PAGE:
Subtropical peach production includes many practices, such as site selection, orchard design, and disease, weed, and insect management through to harvest. Florida’s subtropical climate allows growers to harvest their crops early, but it creates challenges for the long postharvest growing season. This 14-page fact sheet covers the breadth of topics related to subtropical peach production, including a monthly timeline of recommended practices. Written by M. Olmstead, J. Chaparro, J. G. Williamson, R. Rouse, R. Mizell, P. Harmon, and J. Ferguson, and published by the UF Department of Horticultural Sciences, August 2013.
The University of Florida has developed high-quality, low-chilling, early-maturing peach and nectarine cultivars that can be grown from the panhandle of Florida to as far south as Immokalee. Low-chilling cultivars can grow and produce fruit under Florida conditions that are much warmer in winter than in northern states. Furthermore, ripening of these cultivars during April and May ensures an early spring market window for tree-ripe fresh fruit in Florida before peaches and nectarines from other southeastern states and California come to market. Both commercial and dooryard recommended varieties span the growing season. This 8-page fact sheet was written by Mercy Olmstead, Jose Chaparro, Pete Andersen, Jeff Williamson, and James Ferguson, and published by the UF Department of Horticultural Sciences, May 2013.
Allelopathy refers to the beneficial or harmful effects of one plant on another plant, both crop and weed species, from the release of biochemicals, known as allelochemicals, from plant parts by leaching, root exudation, volatilization, residue decomposition, and other processes in both natural and agricultural systems. This 5-page fact sheet introduces the concept of allelopathy and mentions potential applications as an alternative weed management strategy. Written by James J. Ferguson, Bala Rathinasabapathi, and Carlene A. Chase, and published by the UF Department of Horticultural Sciences, March 2013.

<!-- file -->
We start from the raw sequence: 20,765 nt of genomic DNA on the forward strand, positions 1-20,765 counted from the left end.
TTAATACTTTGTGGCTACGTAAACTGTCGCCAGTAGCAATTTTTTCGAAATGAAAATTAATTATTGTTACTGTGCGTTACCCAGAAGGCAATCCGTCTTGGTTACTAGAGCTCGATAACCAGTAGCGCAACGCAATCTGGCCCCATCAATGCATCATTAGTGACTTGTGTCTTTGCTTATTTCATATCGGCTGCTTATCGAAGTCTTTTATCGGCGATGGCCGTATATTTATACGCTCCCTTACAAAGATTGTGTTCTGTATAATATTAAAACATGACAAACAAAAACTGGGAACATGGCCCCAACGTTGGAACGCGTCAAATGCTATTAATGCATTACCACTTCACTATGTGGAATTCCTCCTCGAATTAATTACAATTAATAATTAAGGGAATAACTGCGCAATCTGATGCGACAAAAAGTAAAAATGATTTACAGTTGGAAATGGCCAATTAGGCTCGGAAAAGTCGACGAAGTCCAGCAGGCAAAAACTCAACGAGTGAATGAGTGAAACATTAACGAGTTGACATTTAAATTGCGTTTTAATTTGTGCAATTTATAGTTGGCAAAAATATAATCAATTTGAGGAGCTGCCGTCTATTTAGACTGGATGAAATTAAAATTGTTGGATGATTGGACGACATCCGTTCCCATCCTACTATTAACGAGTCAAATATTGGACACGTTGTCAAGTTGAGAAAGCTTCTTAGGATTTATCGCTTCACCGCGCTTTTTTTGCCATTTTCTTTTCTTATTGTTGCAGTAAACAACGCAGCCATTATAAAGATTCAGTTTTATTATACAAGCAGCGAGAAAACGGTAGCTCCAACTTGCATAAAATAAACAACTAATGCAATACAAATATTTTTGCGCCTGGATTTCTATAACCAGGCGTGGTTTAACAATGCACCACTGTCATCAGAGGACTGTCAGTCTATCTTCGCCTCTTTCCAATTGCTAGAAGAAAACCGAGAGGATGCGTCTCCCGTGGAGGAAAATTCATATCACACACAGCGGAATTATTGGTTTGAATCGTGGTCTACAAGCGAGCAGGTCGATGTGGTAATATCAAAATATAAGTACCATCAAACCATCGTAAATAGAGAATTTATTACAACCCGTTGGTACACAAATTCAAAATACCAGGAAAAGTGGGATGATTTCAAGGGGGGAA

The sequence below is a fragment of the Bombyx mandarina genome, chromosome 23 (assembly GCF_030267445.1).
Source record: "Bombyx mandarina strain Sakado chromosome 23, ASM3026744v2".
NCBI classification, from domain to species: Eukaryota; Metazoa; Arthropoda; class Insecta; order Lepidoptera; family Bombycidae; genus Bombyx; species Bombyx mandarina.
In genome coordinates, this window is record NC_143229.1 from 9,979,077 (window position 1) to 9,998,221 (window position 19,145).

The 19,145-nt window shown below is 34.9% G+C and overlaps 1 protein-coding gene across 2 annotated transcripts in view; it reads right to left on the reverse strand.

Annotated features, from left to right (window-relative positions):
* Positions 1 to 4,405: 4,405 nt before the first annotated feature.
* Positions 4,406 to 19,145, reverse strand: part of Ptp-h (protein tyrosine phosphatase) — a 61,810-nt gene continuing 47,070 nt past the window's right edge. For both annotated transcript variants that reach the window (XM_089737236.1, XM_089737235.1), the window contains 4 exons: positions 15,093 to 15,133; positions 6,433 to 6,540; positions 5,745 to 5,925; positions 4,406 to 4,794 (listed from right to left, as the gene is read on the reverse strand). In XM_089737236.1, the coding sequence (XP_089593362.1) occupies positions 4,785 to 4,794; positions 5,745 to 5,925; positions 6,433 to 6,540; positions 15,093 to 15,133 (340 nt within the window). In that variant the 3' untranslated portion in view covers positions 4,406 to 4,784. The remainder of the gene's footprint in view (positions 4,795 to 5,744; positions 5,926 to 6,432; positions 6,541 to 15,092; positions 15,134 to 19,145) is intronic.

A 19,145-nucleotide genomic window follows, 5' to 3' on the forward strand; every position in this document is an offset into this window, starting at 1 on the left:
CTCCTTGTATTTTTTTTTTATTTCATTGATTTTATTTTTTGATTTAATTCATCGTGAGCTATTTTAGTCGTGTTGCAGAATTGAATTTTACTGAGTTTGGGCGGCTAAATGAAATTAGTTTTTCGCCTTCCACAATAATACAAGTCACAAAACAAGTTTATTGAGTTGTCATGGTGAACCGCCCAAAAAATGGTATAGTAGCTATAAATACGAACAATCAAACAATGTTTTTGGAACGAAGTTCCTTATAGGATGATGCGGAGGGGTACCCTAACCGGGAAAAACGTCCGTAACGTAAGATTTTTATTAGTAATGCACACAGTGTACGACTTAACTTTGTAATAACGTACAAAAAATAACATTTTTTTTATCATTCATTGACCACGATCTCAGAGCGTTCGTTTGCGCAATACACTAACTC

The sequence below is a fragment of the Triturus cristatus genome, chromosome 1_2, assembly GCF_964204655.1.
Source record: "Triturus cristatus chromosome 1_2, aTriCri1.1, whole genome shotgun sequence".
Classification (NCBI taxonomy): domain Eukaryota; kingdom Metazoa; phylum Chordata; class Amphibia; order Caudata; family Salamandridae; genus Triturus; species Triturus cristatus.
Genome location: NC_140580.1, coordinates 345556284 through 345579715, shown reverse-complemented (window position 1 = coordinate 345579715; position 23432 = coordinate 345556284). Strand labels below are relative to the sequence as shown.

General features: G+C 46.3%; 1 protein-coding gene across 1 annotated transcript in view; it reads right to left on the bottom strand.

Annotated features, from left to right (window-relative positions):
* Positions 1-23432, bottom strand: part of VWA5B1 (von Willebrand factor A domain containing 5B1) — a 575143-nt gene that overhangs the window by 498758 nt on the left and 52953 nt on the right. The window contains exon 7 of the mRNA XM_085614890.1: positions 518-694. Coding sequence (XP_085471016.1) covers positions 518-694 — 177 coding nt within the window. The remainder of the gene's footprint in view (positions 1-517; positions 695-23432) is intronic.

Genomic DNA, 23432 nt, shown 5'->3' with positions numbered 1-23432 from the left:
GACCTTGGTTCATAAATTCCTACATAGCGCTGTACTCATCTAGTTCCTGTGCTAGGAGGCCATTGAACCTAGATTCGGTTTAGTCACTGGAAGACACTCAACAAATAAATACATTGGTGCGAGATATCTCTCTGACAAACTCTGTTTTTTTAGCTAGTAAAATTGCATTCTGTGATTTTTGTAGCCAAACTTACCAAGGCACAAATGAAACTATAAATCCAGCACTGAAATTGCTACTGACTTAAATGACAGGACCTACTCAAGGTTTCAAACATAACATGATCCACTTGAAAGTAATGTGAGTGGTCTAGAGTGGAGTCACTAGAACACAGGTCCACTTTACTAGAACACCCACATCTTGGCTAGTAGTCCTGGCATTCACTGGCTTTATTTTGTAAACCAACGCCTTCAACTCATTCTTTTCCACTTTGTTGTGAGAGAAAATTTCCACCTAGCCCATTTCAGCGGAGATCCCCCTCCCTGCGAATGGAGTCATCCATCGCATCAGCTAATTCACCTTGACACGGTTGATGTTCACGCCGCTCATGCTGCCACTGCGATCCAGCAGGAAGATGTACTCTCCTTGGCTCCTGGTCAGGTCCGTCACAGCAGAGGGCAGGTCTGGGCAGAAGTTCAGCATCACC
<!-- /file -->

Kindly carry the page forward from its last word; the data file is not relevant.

Rootstocks have been used in many tree fruit systems to provide growth advantages or pest or disease resistance without affecting productivity and fruit quality. In Florida, stone fruit are grown on rootstocks that specifically provide pest resistance to the peach root-knot nematode. Although several root-knot nematode-resistant rootstocks are available for stone fruit grown in other locations and climates, ‘Flordaguard’ peach rootstock is currently recommended for stone fruit production in Florida. This 5-page fact sheet was written by M. Olmstead, J. Chaparro, and J. Ferguson, and published by the UF Department of Horticultural Sciences, November 2012.